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Brian Livingston
First congressionally mandated Internet vote points the way to technology of the year

WITH THE PACE of PC sales slowing, a technology that took its first wobbly steps in 2000 may explode in the years to come, sparking a renewed crusade for a computer in every home.

That technology is Internet voting. Because many people still don't have a computer, I'd never suggest that Internet access be mandatory to vote in an election. But after the uproar over faulty counting equipment in Florida and other places, Internet voting is certain to get a serious look.

As I write this, the first private group to enact Internet voting as the result of a U.S. Congressional mandate is conducting its official balloting from Jan. 21 to Jan. 31.

The e-business that's overseeing the process on the Net, Validity Systems (, has so far been able to keep it out of the press in hopes that hackers won't view the event as a challenge.

But I've learned that the world's hacker community has already started probing the company's servers. As a result, this vote may become an excellent case study of what to do, or what not to do, when using the Net to collect ballots for any election.

Haltingly in 2000, several small experiments in voting via the Net attempted to demonstrate the technology -- with mixed results.

Last spring, for instance, the Democratic Party of Arizona tested Net voting in a party primary, but their servers rejected voters who used old browsers with Y2K problems. (Remember those?)

In a more trouble-free case, the U.S. military conducted its own experiment last November. A few hundred volunteers abroad were able to cast their presidential ballots using secure Department of Defense computers.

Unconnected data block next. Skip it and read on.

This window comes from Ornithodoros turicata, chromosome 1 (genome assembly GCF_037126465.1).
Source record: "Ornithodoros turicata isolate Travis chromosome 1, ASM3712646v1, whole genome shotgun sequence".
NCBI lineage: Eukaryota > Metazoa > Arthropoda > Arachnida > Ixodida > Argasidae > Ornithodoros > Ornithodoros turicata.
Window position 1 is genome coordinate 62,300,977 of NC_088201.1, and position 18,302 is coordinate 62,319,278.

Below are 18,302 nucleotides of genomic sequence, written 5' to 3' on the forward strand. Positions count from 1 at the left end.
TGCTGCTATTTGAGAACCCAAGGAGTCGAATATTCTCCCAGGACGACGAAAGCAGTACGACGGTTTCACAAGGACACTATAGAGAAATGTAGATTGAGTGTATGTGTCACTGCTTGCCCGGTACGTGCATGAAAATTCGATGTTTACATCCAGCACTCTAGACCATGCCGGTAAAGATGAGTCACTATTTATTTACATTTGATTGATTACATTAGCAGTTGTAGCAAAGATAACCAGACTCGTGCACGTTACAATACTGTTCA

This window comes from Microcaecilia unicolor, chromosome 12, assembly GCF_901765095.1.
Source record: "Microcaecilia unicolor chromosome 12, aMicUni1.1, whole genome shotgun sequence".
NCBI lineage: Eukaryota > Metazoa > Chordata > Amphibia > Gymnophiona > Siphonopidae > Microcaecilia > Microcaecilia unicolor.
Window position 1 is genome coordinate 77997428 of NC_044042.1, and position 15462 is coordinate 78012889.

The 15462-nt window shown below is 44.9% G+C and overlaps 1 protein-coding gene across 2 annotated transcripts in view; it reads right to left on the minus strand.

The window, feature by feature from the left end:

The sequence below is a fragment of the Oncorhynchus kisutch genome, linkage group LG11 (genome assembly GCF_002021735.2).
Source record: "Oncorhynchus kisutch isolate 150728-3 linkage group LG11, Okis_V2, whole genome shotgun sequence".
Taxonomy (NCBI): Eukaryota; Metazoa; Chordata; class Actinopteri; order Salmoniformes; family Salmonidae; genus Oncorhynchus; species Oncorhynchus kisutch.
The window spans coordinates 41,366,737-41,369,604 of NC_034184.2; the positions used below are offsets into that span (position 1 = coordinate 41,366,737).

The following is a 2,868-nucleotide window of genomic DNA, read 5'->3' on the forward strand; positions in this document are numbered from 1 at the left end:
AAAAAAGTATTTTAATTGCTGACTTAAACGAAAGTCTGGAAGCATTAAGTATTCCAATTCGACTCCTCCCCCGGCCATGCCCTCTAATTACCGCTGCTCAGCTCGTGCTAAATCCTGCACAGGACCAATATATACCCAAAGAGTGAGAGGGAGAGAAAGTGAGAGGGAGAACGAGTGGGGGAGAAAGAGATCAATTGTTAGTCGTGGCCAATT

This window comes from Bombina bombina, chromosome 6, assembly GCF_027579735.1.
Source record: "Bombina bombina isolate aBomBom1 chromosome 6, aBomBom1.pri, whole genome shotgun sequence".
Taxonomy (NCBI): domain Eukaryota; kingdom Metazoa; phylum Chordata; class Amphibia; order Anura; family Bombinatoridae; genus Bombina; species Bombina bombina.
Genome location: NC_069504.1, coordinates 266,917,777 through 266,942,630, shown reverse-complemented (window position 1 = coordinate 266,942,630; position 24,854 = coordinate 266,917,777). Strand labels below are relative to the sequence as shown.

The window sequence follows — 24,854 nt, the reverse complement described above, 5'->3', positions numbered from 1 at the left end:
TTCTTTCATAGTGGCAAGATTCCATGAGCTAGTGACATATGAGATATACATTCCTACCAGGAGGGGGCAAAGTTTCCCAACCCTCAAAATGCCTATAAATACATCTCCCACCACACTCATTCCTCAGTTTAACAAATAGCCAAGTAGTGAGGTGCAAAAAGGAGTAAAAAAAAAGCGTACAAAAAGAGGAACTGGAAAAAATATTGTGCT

Validity Systems' effort is the first time Net voting has been set in motion by an act of Congress. That makes this week's balloting more likely to influence future voting reforms in the United States and elsewhere.

The law that launched a thousand clicks is the National Oilheat Research Alliance Act. This bill, steered through Congress last year at the behest of energy lobbyists, requires a vote by heating-oil companies on whether to tax themselves 0.2 of 1 percent of their sales.

The funds would pay for an advertising campaign directed at consumers, among other things.

These sorts of industry mandates have been approved many times by Congress. But in this case, the auditing firm that's handling the voting, Gray, Gray & Gray, has supplanted the usual mail-in balloting process with Net voting.

That's where hackers get interested. The process almost cries out, "Crack me."

Voters simply type two numbers into their browsers, a PIN (personal identification number) and what the legislation refers to as a VRN (voter registration number). If these numbers are valid, voters enter the system to vote as they please. To see this at work, visit (The "htpps" is required in the address due to the secure server.)

There's no ATM-style card or other means to physically identify voters. Of course, this doesn't inherently mean Validity Systems' servers will be easy to crack.

Validity Systems CTO George Ouzts says his company has taken serious precautions. He says the company's PIN-generation and intrusion-detection techniques are so secure that the company is filing a patent application on them.

If he's right and the process resists hack attacks, it may shape the debate about how you'll cast ballots in the future.

Microsoft, Dell, and Unisys announced earlier this month that they plan to sell election officials computerized touch screens. This isn't Net voting, but at least it's a step.

If Internet voting catches on, we might finally be rid of those old IBM punch cards and their hanging chads.

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